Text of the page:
All in all, Skyrim: Mundane Edition does a fantastic job of communicating information to the player. This is the job of graphics and sound, after all, and everything from distance detail to surrounding enemies to atmosphere are conveyed adequately and expertly. There’s not much to complain about. Everything else, however, takes a sharp plummet into shoddy territory.

Gameplay A: Quests

I hate Quest Systems. They were invented by MMOs in order to give the player something to do while minimizing the effects of the player’s actions. That’s what they were designed to do, and that’s what they do. The advantage is that the player can do a task for someone and be rewarded; thus, the player will feel as though they have achieved something. Additionally, the limited nature of the quest means that the only thing that changes is that NPC’s dialogue. It’s easy to see why MMOs need this: we can’t have players in MMOs all actually being the Chosen One and saving the world, after all. If players could impact any sort of meaningful change to the world, then the server would be horrifically unstable as it tried to figure out which of two players actually did something, and tried to adjust the world accordingly. Besides, if the game world changed, then those ten kobolds that Player A killed would mean that Player B would never be able to do that quest.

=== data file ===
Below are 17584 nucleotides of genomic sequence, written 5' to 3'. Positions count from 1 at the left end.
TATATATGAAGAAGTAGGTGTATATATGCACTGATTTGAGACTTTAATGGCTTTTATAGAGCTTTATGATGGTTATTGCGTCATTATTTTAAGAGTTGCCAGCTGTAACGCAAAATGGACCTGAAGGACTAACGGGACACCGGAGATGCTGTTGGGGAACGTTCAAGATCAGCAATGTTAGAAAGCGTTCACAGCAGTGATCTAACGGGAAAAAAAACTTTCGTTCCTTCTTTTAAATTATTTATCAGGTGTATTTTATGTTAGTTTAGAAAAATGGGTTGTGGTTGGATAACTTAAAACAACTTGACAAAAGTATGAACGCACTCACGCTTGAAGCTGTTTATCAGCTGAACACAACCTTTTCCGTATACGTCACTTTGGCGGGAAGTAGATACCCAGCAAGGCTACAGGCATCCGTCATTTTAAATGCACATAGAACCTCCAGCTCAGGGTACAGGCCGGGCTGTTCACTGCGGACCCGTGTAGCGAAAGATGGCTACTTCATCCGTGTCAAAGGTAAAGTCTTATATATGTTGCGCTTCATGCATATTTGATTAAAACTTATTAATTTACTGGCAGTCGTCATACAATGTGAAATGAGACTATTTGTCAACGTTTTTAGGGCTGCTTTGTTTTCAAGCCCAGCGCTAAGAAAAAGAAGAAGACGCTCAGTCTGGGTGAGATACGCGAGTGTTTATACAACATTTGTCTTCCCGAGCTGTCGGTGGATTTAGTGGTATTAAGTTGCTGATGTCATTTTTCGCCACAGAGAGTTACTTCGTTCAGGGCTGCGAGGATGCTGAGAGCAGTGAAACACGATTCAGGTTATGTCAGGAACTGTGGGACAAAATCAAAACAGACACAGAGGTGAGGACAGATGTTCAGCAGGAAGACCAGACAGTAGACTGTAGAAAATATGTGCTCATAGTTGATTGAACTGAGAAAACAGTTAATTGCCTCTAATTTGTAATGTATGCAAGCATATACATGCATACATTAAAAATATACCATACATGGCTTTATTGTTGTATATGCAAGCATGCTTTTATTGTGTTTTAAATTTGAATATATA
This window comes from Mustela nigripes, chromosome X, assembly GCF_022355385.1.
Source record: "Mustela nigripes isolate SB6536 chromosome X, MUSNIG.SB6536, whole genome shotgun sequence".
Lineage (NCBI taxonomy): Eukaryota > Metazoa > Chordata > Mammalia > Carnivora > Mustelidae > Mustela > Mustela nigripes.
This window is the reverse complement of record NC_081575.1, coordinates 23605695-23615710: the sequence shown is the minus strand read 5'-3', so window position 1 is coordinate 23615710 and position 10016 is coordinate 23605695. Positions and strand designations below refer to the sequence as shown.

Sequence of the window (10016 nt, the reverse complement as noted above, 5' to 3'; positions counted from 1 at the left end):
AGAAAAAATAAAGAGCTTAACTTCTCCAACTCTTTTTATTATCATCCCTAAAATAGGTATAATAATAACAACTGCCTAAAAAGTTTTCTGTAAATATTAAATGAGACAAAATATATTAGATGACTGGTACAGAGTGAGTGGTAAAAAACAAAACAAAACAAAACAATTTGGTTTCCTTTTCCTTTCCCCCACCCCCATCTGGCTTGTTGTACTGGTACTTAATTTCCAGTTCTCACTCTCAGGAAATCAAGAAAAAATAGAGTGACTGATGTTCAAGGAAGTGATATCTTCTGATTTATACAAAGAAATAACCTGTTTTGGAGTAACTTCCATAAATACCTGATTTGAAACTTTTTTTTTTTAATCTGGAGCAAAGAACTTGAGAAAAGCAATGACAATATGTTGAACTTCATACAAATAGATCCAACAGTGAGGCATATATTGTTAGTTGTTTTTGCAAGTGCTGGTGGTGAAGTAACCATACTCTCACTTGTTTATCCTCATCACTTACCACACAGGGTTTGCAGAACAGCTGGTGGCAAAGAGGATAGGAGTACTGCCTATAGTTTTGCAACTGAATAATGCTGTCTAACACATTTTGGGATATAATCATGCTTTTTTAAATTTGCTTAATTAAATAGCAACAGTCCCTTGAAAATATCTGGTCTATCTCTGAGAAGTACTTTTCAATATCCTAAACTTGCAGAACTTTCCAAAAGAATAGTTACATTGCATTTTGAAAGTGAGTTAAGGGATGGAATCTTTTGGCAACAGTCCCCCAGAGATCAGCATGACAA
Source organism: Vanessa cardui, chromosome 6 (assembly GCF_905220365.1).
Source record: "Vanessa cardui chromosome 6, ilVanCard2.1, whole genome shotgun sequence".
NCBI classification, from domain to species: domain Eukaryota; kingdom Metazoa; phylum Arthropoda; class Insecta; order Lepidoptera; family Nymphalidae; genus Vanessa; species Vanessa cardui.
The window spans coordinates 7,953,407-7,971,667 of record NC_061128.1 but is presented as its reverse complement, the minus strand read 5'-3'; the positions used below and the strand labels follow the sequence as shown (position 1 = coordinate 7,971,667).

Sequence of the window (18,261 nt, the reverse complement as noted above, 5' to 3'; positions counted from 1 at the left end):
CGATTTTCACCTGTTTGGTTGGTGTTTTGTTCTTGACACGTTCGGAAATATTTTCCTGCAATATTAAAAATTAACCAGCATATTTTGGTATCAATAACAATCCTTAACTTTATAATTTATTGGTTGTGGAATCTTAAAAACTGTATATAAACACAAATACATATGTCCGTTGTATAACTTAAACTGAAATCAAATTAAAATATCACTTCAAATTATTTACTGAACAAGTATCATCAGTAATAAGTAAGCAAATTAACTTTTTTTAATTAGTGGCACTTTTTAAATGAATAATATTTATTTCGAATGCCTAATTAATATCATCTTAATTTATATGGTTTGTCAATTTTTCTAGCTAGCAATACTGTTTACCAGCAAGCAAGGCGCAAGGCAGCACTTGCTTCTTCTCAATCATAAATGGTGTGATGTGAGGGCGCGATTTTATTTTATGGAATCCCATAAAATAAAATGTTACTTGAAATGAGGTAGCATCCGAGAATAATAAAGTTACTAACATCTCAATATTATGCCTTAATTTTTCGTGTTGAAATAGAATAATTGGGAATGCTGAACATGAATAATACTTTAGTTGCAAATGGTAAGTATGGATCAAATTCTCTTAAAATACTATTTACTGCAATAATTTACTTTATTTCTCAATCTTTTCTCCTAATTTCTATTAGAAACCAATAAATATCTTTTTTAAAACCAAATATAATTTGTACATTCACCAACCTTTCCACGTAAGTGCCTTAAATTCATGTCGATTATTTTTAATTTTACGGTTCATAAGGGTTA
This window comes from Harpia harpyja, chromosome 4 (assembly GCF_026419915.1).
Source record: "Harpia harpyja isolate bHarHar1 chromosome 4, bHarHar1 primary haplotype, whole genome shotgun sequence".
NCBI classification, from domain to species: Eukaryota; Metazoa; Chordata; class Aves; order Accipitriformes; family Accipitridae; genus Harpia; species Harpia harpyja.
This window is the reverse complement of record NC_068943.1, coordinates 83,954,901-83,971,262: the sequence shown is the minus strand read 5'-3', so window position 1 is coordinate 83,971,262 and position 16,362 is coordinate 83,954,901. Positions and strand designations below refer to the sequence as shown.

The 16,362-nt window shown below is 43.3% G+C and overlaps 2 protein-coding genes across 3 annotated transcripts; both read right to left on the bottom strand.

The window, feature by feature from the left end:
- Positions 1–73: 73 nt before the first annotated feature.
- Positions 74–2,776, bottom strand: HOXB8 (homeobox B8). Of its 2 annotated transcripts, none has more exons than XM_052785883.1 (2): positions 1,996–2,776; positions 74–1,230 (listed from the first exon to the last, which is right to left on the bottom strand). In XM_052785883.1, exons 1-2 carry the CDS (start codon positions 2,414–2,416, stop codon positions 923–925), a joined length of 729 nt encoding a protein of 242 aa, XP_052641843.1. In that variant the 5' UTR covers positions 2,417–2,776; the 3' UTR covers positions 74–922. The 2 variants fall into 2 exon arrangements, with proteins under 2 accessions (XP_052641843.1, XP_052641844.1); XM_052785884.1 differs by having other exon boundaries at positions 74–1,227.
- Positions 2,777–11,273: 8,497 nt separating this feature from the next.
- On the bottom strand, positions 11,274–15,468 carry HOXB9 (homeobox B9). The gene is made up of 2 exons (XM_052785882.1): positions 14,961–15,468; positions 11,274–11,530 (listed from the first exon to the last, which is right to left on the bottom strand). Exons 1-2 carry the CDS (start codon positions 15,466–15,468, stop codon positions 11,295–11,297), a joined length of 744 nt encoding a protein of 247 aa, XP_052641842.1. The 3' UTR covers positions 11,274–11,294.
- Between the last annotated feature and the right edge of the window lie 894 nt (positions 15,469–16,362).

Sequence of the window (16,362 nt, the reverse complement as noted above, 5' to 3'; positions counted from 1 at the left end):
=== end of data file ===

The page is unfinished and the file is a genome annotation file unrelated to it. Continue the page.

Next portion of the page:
Blizzard has attempted to solve this problem with phasing, a point I bring up only to highlight that it is a problem with the Quest System. Players never see the impact they are having on the world. No matter what they do, those kobolds will respawn. The player is incapable of having any meaningful effect on the world, and the Quest System is the reason why. In MMOs, this is both important and critical. That single-player RPGs have borrowed it is nothing short of lazy and tedious.

If I took it upon myself to clear out every Bandit keep in the game, it wouldn’t matter. Skyrim would never react to my having done so. No NPC would ever remark that there don’t seem to be many bandits running around these days. Not only will bandits respawn–another feature typical of MMOs–but some of the keeps can’t be permanently cleared. There is an infinite number of quests in Skyrim, in fact–questing for a Jarl in a hold will ensure that a dragon or group of bandits is always respawning, and that the player can never actually do anything to change the world.